GERRY MORIARTY
Irish Tmes
23 Mar 2012

Edward Carson inspecting a parade of armed Ulster Volunteers, the unionist paramilitary force, in 1914

THE ULSTER unionist campaign against the 1912 Home Rule Bill led by Lord Edward Carson served the interests of violent republicanism when its prospects appeared grim and hopeless, historian Prof Michael Laffan said in a lecture at the Ulster Museum in Belfast on Wednesday.

By threatening violence in their opposition to Home Rule, Unionists unintentionally radicalised the politics of the whole island, he said in a lecture as part of the series, “A Decade of Anniversaries 2012-2023”.

The UCD historian said reforms, especially the Wyndham Land Act of 1903, ensured most Irish nationalists were becoming increasingly willing to operate within the Union framework.

“Ireland was clearly not in a ‘pre-revolutionary situation’. But when Carson and the Ulster unionists threatened and planned rebellion, and when their marching and drilling and importation of arms were met not with punishment and retaliation, but with concessions from the government, Irish revolutionaries believed their time had come,” added Prof Laffan.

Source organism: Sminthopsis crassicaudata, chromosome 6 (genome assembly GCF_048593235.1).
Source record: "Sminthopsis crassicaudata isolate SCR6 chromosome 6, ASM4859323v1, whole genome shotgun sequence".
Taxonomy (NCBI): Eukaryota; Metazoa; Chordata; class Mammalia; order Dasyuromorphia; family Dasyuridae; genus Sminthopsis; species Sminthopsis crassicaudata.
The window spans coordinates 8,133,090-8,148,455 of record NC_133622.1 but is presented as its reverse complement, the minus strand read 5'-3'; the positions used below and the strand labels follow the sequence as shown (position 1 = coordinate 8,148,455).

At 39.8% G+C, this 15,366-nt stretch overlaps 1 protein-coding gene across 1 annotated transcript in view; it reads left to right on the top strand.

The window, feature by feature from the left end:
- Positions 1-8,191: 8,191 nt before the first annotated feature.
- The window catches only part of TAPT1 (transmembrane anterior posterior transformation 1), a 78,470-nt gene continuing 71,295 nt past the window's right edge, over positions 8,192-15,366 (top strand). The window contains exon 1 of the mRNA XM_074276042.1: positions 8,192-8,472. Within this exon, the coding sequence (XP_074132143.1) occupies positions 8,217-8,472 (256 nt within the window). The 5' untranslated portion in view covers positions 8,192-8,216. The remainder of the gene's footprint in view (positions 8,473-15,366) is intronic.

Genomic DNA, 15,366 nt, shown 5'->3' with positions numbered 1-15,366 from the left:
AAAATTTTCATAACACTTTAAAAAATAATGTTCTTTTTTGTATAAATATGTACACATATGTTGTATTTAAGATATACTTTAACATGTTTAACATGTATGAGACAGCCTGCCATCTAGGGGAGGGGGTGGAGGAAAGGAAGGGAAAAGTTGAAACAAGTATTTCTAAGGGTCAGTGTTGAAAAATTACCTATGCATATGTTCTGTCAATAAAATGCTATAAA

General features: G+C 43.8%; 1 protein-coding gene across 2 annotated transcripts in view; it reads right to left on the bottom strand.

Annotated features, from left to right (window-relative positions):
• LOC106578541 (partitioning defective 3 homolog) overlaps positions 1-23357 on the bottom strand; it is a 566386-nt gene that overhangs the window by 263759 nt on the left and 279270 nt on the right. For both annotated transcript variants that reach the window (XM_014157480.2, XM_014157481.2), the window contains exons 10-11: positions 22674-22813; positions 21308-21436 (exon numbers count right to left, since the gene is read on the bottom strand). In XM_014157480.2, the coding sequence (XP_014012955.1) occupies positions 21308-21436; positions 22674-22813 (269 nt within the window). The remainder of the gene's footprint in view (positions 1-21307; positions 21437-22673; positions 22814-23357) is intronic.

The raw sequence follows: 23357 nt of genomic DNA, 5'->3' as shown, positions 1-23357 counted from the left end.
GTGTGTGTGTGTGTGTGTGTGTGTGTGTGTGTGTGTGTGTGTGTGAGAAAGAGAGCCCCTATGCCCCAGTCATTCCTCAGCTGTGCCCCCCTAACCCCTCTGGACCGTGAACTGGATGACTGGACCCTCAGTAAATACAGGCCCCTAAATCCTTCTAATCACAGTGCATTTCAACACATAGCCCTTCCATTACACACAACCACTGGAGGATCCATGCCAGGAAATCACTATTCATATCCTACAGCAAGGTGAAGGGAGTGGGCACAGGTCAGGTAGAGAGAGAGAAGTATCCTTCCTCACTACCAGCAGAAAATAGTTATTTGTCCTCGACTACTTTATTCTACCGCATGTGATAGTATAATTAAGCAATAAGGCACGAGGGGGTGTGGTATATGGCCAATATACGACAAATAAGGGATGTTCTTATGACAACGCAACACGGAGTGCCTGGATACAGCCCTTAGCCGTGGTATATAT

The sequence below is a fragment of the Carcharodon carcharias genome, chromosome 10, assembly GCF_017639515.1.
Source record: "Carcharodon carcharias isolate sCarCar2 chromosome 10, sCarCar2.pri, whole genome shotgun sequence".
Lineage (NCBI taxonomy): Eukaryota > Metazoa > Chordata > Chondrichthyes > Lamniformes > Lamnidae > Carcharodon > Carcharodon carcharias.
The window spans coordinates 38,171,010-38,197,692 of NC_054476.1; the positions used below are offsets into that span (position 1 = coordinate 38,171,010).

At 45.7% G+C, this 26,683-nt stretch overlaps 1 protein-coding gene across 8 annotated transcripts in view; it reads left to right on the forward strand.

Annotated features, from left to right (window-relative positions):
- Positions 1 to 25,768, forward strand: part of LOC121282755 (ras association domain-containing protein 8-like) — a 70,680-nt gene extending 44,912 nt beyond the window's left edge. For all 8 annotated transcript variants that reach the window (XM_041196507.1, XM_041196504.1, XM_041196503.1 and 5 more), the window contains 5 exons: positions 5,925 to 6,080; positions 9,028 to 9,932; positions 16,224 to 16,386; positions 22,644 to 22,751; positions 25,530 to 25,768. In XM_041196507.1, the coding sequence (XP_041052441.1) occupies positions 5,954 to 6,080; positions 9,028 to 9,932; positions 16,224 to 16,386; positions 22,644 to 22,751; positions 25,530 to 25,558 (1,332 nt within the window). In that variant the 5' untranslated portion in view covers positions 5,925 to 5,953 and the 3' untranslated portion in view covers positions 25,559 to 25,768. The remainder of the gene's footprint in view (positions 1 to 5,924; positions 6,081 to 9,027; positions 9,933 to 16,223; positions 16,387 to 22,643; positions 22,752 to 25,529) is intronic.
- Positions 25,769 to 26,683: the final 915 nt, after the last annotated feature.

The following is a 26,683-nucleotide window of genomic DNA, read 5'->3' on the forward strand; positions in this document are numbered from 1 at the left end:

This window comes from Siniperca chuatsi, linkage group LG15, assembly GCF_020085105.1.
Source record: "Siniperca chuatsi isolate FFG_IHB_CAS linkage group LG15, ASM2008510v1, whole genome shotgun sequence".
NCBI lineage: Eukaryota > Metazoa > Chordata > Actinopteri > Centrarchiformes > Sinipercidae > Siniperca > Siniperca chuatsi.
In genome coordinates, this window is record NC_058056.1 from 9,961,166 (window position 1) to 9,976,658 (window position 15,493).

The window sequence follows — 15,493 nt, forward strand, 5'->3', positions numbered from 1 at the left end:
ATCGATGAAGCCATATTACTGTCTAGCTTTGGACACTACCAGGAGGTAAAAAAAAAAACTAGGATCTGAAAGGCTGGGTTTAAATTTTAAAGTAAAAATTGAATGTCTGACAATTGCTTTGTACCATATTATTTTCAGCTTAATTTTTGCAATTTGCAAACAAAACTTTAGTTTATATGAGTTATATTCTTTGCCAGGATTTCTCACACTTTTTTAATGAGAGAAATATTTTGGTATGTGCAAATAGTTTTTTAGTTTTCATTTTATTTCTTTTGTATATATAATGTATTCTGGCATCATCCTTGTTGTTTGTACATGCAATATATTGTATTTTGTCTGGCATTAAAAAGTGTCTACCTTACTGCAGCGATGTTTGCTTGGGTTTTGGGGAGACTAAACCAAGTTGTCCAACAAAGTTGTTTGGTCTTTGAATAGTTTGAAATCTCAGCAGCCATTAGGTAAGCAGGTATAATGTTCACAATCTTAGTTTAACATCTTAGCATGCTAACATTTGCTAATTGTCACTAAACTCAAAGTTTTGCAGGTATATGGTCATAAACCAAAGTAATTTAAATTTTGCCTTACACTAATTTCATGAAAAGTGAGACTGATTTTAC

“At last, after decades of patient waiting, hoping for favourable circumstances, these circumstances had arrived – and from their point of view, just in time. They were conscious of the irony that the prospect of ‘salvation’, of being able to stage another rebellion against British power in Ireland, had come to them courtesy of their deadliest enemies, Ulster unionists.”

Prof Laffan said in effect the two extremes in Irish public life had developed an informal alliance against ‘the centre’ – as represented by John Redmond’s Home Rule party – and “one had given the kiss of life to the other”.

“Such a development appalled Ulster unionists; but it is a commonplace that people cannot determine the indirect consequences of their actions,” he said.

Prof Laffan said radical nationalists, many of whom did not belong to the revolutionary Irish Republican Brotherhood, followed Carson’s example. “They too formed a paramilitary force, modelled on the Ulster Volunteers, they too marched and drilled, and ultimately they too imported arms . . .

“Suddenly talk of and plans for rebellion no longer seemed to be associated with ‘old forgotten far off things and battles long ago’ (battles which Irish rebels always lost). These measures seemed relevant to the conditions of the time, and they seemed to achieve results. After a long absence, militarism had returned to Ireland.

“The Easter Rising, a resort to arms of precisely the sort that Redmond had always wished to avoid, accelerated the destruction of moderate nationalism. It could be seen as a paradoxical implementation of the plans made by Carson and other unionist leaders before the war [first World War] – by republican revolutionaries who followed Carson’s example,” added Laffan.

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